Little Bud


My friend gave me a bag of gladiolus bulbs at a time when I was indiscriminately planting flowers to nurture some form of life after losing 2 most precious (to me) lives to Covid in quick succession. I had never had much luck in growing plants from seeds or bulbs but I was mentally exhausted to think about what would thrive and what would not and somewhat fatalistic about planting. I needed to dig holes, separate roots and gently place them in the hole with the hope that it will draw nutrition and grow up to radiate beauty and yes, joy.

To be honest, I had forgotten about the bulbs till I saw young green shoots emerging from the soil. I think I was weeding when I noticed them. They certainly looked different from crab grass and I stopped myself from plucking them from the ground. Could they be…? They were! Gradually they grew to be long green stalks, some grew more than others. They were just that for a long time though – long green stalks. Sean and I wondered if that is the end of their journey. And then we saw some diamond shaped patterns on the head of one stalk. I kept close eye on it. The next metamorphosis that I noticed was a deeper shade of purple just underneath the green. And today, when I walked out to go for my walk, I saw this.

I want you all to meet Little Bud. Welcome! I have been patiently waiting for you. You made me happy and you are one of my “goods” this week.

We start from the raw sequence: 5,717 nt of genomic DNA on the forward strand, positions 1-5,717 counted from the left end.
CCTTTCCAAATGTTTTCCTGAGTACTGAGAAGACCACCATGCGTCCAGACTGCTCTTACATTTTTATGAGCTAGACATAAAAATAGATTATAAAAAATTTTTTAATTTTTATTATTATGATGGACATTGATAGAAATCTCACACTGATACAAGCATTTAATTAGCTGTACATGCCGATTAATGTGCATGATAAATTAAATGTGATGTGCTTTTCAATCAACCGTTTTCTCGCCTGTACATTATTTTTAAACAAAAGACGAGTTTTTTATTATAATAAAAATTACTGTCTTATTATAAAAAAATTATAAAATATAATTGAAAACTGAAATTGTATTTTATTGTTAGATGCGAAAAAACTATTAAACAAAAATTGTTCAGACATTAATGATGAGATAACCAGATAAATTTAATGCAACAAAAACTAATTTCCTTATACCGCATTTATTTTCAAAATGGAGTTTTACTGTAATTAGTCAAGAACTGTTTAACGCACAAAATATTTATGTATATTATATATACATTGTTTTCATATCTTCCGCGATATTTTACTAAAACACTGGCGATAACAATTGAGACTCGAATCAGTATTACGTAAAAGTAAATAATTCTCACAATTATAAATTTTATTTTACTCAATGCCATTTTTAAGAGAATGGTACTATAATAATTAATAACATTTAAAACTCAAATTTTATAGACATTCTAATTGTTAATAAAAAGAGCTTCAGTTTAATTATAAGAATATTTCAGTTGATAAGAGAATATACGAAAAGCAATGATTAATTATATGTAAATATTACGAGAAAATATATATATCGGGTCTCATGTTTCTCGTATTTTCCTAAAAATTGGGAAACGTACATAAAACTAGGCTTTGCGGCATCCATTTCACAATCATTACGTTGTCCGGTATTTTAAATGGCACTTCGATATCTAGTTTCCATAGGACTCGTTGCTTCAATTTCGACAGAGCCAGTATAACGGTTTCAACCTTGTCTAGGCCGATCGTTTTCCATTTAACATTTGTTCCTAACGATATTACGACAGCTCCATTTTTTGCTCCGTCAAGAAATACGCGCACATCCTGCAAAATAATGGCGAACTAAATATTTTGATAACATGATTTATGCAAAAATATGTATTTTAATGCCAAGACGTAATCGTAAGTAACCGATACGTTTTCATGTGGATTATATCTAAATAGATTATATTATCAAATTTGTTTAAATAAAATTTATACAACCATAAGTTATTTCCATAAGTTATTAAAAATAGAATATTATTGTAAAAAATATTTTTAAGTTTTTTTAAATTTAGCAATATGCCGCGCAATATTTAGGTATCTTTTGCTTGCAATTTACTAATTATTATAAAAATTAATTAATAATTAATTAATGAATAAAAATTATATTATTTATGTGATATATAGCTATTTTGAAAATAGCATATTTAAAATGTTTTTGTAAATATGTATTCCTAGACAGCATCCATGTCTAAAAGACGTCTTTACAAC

The obstinate ma plant.


Ma died on what was Mother’s day in my part of the world, May 9th. It was morning of May 10th in India. I had wished her “Happy Mother’s Day, Ma” for the last time that morning and she also wished me back happy Mother’s day from her hospital bed. Then she closed her eyes saying she was staying at her sister’s place for a while and she will go home in a few days. Those were our last words to each other. She fell asleep thinking she was at her sister’s house and never woke up.

Next day I planted a small geranium plant in my freshly weeded flower bed in her memory. I think back now on my mental state on that day and all I remember is a numbness and a desire to cultivate life. I planted that little sapling which had vibrant red flowers – a gift from Sahana on Mother’s day. After ma’s death and while we fought for baba’s life, I often sat next to the little plant and felt ma’s energy within me. In the next few days, I asked Sahana to buy whichever plants she wanted and bring them home. She bought some beautiful perennials and annuals and I planted them indiscriminately, almost feverishly. Gardening became a physical need in those days. Baba was still alive and the doctors were giving me hope. So while I planted my garden, I held on to positive thoughts – I will have one parent. I will have someone to go home to. But nine days later, he packed up and followed her as well while I was left with my flowers.

While my other flowers bloomed, the ma flower (I had come to call the geranium ma plant or didiya plant) shed all its flowers and became bare. The leaves are still alive and green but it does not have a single bloom. I ask it sometimes what it’s plan is. Why won’t it give us flowers any more?¬† Sahana says “Didiya is just being obstinate or she got a hair cut.” We both laugh.